Although neem oil is non-toxic to people and pets, exposure can cause irritation, so use it carefully.

Bye, Bye Bed Bugs: The Power of Baking Soda

Do you have a bed bug problem? These microscopic, biting insects can cause mental health maladies as they spread, leading to physical side effects like lymphangitis, ecthyma, impetigo, and anaphylaxis in the most severe cases.

Fortunately, baking soda can take care of bed bugs. Lay out the powder in your most infested areas and refresh every few days.

It’s that easy and inexpensive to eradicate these life-ruining bugs.

Syrup and Cooking Oil Kill Cockroaches

Cockroaches have existed for millions of years, but you still don’t want them in your home. Control these prehistoric bugs with cooking oil and Maple syrup.

Place a little sticky syrup on the bottom of the bottle and cooking oil on the top, then wait for the bugs to enter. They’ll be trapped and die in the bottle.

Ants No More: Dealing With Dish Soap

Unwanted ants can ruin any summer, especially when they leave the picnic table and enter the home. Contain the swarm by combining equal parts dish soap and water in a spray bottle and misting wherever you see them.

When Should You Remove Field Mice vs Call the Pros?

You’ve got the bugs under control, but the field mice in your home haven’t budged.

You’ve seen field mice holes outside your property and spotted a few rodents scurrying across the home.

A brown mouse nibbling on food near a slice of fruit on a bed of mixed grains.

(Image: monikabaechler12)

How to get rid of field mice in the house?

If you’ve exhausted your natural methods and the mice problem persists, contact an exterminator. It’s also wise to seek professional mouse removal help when dealing with a large infestation.

Before you call, you’re likely curious about exterminator prices. Mouse extermination costs $200 to $600.6

A large infestation might be more expensive. Field mice are more than minor inconveniences.

They’re disease spreaders that can cause harm to your family if left to propagate.

Understanding how to get rid of field mice just involves creating a habitat that they are not interested in, and there are many ways to accomplish that while maintaining your home and health.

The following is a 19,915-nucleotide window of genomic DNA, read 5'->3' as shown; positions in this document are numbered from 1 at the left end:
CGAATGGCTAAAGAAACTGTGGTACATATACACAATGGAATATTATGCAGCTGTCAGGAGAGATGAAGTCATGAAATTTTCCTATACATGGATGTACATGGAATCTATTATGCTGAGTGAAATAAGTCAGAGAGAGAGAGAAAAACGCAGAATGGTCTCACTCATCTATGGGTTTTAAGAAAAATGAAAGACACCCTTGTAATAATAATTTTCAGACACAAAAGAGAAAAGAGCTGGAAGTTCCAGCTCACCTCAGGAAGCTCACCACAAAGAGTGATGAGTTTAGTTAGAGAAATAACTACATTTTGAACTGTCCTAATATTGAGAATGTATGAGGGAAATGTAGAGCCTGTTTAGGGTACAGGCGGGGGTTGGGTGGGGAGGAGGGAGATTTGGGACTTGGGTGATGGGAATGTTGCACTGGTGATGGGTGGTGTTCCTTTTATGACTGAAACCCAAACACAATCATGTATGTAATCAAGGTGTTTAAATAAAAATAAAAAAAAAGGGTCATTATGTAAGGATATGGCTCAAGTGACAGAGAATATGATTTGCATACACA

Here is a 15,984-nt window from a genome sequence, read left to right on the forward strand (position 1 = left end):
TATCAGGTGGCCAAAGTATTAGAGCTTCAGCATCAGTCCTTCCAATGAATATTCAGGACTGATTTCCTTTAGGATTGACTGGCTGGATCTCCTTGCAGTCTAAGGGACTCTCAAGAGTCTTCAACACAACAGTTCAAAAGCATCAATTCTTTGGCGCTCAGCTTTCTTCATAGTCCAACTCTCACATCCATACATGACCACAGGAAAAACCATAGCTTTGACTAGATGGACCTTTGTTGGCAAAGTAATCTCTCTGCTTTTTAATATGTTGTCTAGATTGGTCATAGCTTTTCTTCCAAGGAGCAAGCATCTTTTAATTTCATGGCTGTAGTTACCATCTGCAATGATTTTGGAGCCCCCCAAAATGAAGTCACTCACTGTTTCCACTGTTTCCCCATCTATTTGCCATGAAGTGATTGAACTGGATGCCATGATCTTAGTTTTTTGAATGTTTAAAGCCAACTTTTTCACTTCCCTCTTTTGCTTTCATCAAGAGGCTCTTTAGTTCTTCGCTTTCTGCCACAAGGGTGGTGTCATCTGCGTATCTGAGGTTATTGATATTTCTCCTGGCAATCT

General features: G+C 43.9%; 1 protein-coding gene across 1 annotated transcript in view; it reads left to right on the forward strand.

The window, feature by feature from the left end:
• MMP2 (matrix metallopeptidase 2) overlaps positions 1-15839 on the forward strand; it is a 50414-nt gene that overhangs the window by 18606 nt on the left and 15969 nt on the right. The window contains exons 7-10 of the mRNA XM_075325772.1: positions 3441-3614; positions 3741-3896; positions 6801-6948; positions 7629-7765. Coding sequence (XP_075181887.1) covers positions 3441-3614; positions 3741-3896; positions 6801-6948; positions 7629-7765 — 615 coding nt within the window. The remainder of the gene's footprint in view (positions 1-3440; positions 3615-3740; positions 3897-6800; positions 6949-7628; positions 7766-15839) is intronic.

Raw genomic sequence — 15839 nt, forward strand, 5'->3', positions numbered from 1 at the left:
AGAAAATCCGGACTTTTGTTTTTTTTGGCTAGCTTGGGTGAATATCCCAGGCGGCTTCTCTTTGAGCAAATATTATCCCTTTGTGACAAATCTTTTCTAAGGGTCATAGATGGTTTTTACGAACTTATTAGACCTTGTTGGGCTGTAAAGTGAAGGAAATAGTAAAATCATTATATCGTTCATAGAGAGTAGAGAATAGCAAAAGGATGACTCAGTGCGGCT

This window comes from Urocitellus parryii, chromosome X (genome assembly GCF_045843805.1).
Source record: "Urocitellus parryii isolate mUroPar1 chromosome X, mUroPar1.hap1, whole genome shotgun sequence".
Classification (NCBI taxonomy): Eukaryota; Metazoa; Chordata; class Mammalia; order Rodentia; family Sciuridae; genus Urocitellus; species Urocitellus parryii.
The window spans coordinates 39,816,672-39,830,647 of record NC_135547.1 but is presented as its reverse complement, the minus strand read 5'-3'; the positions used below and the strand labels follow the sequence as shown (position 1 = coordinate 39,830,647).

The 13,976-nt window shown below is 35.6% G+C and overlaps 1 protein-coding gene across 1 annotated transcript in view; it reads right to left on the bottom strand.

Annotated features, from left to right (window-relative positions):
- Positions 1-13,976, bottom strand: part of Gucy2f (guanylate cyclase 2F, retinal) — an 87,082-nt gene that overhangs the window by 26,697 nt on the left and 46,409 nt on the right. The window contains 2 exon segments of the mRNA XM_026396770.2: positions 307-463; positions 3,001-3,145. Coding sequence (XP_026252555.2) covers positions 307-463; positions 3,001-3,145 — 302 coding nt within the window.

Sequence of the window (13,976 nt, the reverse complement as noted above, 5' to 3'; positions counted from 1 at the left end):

Frequently Asked Questions About How To Get Rid of Field Mice

Why Do Mice Come in the House?

Field mice are attracted to homes primarily for food and shelter, and providing both makes it even more appealing for them to stay. To deter them, especially during the winter, eliminate both indoor and outdoor food sources and seal any entry points.

Does Terminix Get Rid of Mice?

You likely call on Terminix whenever you have a problem with termites, but they can also combat the field mice on your property. The technicians can find mice hiding places and entry points you might have missed and trap and kill any mice on the premises.

Does Rat Poison Kill Mice?

Pesticides and rodenticides like rat poison will work on rats and mice alike. However, these products are dangerous for pets and children, so they should be considered a last resort if natural removal methods fail.


1University of Connecticut. (2016). Field Rodents: Mice, Voles, Chipmunks, and Moles. Home and Garden Education Center. Retrieved October 19, 2023, from <>

2Knutson, A. (2023, August 18). I Used Peppermint Oil to Get Rid of Mice — Here’s How It Went. The Kitchn. Retrieved October 19, 2023, from <>

3Wikipedia. (2023, June 8). Mousetrap. Wikipedia. Retrieved October 19, 2023, from <>

4U.S. Department of Health & Human Services. (2021, November 16). Hantavirus. Centers for Disease Control and Prevention. Retrieved October 19, 2023, from <>

5National Pesticide Information Center. (2023). Neem Oil Fact Sheet. National Pesticide Information Center. Retrieved October 19, 2023, from <>

6Koncewicz, S. (2023, June 21). How Much Does a Mice Exterminator Cost? This Old House. Retrieved October 19, 2023, from <>

7Field Mouse photo by sab_k. Pixabay. Retrieved from <>

8Meadow Vole photo by MrsBrown. Pixabay. Retrieved from <>

9Cockroach in garden photo by Brett_Hondow. Pixabay. Retrieved from <>

10Formicidae Ant photo by fotos1992. Pixabay. Retrieved from <>

11Bed Bug Wikimedia Commons photo by Jiří Humpolíček. CC BY-SA 2.5 Deed. Resized and Changed Format. Wikimedia Commons. Retrieved from <>

12Photo by monikabaechler. Pixabay. Retrieved from <>